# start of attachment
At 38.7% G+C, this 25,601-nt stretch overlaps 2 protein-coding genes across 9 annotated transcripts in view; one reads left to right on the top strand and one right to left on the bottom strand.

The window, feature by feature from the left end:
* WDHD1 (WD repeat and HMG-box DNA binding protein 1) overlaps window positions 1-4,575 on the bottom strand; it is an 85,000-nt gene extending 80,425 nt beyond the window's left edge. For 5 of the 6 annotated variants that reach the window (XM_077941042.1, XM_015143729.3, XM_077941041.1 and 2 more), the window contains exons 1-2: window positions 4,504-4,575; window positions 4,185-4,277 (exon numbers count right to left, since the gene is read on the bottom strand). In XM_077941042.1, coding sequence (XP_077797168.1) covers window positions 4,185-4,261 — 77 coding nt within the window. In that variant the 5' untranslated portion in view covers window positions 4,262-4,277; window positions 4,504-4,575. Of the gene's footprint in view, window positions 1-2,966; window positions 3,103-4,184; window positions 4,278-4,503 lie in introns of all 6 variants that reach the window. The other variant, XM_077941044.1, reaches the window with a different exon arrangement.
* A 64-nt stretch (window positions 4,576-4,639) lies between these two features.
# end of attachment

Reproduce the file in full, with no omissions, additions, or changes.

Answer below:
At 38.7% G+C, this 25,601-nt stretch overlaps 2 protein-coding genes across 9 annotated transcripts in view; one reads left to right on the top strand and one right to left on the bottom strand.

The window, feature by feature from the left end:
* WDHD1 (WD repeat and HMG-box DNA binding protein 1) overlaps window positions 1-4,575 on the bottom strand; it is an 85,000-nt gene extending 80,425 nt beyond the window's left edge. For 5 of the 6 annotated variants that reach the window (XM_077941042.1, XM_015143729.3, XM_077941041.1 and 2 more), the window contains exons 1-2: window positions 4,504-4,575; window positions 4,185-4,277 (exon numbers count right to left, since the gene is read on the bottom strand). In XM_077941042.1, coding sequence (XP_077797168.1) covers window positions 4,185-4,261 — 77 coding nt within the window. In that variant the 5' untranslated portion in view covers window positions 4,262-4,277; window positions 4,504-4,575. Of the gene's footprint in view, window positions 1-2,966; window positions 3,103-4,184; window positions 4,278-4,503 lie in introns of all 6 variants that reach the window. The other variant, XM_077941044.1, reaches the window with a different exon arrangement.
* A 64-nt stretch (window positions 4,576-4,639) lies between these two features.